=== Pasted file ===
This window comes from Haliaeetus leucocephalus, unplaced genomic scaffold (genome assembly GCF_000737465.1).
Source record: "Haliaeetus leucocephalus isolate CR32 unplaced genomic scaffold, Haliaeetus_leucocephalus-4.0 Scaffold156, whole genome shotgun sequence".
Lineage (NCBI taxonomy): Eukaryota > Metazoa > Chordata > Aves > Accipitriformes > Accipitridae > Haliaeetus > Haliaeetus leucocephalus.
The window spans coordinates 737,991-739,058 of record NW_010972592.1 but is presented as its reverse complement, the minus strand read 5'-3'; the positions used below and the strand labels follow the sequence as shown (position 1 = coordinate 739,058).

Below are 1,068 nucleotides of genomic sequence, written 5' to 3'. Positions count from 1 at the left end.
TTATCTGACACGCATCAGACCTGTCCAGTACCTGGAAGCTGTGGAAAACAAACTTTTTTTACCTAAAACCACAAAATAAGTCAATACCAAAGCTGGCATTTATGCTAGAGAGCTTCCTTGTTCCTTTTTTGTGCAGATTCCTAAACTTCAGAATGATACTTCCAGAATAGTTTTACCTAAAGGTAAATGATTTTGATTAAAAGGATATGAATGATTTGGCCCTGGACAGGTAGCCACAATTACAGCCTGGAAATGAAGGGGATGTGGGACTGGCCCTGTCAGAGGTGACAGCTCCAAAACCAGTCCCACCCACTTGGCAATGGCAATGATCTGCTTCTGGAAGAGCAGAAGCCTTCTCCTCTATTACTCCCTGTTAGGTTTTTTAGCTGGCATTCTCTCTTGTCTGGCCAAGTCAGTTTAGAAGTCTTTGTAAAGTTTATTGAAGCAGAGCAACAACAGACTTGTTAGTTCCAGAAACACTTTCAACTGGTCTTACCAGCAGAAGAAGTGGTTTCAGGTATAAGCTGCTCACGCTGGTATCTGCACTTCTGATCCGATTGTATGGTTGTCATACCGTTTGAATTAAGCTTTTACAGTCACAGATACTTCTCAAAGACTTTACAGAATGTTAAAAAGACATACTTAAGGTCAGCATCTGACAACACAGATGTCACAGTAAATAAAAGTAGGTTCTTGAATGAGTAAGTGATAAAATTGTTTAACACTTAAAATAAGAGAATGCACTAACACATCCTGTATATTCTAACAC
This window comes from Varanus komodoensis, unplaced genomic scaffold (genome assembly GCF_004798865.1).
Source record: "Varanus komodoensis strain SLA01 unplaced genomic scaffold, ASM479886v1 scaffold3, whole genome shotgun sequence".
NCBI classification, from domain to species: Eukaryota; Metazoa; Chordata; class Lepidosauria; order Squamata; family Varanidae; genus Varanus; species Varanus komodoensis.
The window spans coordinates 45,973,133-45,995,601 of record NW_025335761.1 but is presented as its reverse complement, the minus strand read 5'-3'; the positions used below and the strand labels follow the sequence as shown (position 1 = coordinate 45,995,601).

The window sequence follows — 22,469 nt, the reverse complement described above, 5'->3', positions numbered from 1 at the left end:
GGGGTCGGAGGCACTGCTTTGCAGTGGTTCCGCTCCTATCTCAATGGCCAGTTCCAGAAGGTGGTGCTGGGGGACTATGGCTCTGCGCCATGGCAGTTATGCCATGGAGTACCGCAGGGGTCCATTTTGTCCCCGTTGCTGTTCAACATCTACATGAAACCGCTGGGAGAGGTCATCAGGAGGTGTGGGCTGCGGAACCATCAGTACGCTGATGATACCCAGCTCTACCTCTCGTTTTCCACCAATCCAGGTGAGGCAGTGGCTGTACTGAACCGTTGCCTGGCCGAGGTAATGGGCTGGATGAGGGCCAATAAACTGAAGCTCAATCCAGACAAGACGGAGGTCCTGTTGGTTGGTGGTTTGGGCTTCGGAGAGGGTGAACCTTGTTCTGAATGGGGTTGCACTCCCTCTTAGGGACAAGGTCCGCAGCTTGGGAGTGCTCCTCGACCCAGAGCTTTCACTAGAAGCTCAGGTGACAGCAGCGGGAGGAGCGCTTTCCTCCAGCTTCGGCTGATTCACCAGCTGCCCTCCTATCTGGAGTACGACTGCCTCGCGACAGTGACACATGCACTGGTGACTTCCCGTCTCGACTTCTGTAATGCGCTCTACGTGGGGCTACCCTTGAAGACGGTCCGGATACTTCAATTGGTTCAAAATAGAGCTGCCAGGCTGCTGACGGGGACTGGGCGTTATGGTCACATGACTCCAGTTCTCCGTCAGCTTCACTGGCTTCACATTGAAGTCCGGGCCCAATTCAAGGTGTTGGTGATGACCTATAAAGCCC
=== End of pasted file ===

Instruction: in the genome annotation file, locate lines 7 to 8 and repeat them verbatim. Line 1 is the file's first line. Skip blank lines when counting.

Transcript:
This window comes from Varanus komodoensis, unplaced genomic scaffold (genome assembly GCF_004798865.1).
Source record: "Varanus komodoensis strain SLA01 unplaced genomic scaffold, ASM479886v1 scaffold3, whole genome shotgun sequence".